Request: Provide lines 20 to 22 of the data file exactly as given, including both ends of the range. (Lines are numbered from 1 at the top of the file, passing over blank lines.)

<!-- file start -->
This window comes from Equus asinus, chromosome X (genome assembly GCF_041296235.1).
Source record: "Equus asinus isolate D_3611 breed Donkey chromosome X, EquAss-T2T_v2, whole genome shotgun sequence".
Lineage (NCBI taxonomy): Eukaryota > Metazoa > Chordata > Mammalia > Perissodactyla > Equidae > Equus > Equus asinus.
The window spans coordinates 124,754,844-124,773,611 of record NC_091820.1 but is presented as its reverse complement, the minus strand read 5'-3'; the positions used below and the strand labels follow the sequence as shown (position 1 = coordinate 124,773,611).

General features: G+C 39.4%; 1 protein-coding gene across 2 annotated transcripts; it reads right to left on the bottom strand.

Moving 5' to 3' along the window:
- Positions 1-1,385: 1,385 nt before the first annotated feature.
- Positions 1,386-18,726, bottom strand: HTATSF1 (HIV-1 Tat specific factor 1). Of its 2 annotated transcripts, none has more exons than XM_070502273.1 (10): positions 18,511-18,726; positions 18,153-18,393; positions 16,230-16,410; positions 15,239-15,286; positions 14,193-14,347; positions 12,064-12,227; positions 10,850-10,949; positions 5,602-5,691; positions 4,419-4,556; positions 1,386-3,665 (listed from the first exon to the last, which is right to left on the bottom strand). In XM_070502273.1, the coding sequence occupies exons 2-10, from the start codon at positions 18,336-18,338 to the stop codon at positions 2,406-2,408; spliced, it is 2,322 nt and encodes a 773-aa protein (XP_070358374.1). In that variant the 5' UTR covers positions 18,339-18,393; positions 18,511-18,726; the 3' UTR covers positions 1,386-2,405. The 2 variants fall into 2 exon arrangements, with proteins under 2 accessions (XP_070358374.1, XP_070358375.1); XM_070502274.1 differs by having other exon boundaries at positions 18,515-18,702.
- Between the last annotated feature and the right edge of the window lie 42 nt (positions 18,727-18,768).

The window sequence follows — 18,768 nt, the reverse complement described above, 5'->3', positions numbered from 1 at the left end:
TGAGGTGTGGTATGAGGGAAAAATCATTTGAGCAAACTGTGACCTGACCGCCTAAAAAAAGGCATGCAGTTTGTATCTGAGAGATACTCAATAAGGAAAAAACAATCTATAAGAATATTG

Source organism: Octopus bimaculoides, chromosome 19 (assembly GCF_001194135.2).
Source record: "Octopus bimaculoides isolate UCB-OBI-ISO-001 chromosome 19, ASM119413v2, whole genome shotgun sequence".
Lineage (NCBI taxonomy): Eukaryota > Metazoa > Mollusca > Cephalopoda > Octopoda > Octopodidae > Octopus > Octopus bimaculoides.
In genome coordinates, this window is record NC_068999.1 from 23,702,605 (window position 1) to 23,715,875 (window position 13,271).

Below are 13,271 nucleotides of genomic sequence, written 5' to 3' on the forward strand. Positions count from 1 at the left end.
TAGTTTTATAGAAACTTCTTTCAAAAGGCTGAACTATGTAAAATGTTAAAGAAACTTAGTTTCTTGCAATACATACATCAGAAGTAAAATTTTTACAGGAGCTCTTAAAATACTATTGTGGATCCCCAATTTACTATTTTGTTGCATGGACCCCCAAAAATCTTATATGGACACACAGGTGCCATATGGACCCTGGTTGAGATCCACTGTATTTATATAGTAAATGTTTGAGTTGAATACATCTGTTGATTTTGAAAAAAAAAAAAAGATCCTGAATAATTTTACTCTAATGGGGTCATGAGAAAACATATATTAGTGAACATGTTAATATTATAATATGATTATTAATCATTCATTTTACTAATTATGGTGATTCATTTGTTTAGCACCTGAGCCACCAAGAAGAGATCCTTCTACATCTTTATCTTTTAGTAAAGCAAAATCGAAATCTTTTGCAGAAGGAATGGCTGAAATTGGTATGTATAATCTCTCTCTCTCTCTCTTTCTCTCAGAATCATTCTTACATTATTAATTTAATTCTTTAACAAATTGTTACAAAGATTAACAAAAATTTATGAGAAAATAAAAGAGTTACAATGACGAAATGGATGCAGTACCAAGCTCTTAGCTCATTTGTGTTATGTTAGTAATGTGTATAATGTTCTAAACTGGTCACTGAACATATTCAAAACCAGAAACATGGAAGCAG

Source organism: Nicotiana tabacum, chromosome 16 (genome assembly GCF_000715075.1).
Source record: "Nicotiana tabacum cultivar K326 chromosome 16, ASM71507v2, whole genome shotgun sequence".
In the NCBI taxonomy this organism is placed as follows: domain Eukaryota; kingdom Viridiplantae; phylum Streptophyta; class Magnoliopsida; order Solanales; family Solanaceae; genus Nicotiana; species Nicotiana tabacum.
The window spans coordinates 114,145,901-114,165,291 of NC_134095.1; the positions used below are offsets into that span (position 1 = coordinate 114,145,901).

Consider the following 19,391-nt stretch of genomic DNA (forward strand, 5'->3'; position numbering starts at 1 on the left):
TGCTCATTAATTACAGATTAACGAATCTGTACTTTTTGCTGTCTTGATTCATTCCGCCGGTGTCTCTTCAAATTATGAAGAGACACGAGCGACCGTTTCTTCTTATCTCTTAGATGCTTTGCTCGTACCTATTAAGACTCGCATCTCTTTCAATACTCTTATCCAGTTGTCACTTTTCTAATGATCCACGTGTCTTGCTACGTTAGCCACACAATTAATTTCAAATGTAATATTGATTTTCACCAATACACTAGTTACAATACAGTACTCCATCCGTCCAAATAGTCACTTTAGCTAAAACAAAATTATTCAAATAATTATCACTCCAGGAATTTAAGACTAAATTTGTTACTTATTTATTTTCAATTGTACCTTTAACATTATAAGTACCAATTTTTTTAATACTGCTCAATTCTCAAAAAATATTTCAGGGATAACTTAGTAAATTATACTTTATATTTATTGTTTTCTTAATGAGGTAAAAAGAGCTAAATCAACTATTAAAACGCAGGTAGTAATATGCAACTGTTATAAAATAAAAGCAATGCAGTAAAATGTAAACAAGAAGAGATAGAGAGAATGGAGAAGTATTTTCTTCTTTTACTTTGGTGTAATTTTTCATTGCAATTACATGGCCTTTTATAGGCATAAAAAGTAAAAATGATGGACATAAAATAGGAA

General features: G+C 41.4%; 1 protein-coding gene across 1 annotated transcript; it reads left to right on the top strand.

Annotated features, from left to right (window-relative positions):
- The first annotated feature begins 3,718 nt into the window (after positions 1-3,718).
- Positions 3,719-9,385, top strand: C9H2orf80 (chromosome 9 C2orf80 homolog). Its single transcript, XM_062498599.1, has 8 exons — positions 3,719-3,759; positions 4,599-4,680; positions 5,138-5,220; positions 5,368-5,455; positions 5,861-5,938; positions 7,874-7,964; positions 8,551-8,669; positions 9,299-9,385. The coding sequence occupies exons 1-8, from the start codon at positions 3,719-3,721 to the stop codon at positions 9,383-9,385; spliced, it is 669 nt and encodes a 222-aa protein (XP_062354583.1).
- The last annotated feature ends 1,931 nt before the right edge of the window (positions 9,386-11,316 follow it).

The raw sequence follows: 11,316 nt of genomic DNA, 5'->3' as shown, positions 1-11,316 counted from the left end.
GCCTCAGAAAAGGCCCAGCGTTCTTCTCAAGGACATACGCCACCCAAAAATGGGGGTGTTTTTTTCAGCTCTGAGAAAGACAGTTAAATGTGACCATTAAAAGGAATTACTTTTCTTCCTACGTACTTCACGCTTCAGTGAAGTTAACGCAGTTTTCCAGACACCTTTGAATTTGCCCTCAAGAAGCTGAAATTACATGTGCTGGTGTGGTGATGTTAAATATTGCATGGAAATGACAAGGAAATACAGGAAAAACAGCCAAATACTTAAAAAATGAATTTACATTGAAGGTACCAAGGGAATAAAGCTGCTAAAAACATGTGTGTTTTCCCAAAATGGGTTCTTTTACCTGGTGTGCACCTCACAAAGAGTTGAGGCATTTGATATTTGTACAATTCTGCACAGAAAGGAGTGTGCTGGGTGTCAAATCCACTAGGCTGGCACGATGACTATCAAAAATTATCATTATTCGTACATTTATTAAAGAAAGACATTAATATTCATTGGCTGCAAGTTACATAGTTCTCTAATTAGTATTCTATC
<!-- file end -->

In the NCBI taxonomy this organism is placed as follows: domain Eukaryota; kingdom Viridiplantae; phylum Streptophyta; class Magnoliopsida; order Solanales; family Solanaceae; genus Nicotiana; species Nicotiana tabacum.
The window spans coordinates 114,145,901-114,165,291 of NC_134095.1; the positions used below are offsets into that span (position 1 = coordinate 114,145,901).

Consider the following 19,391-nt stretch of genomic DNA (forward strand, 5'->3'; position numbering starts at 1 on the left):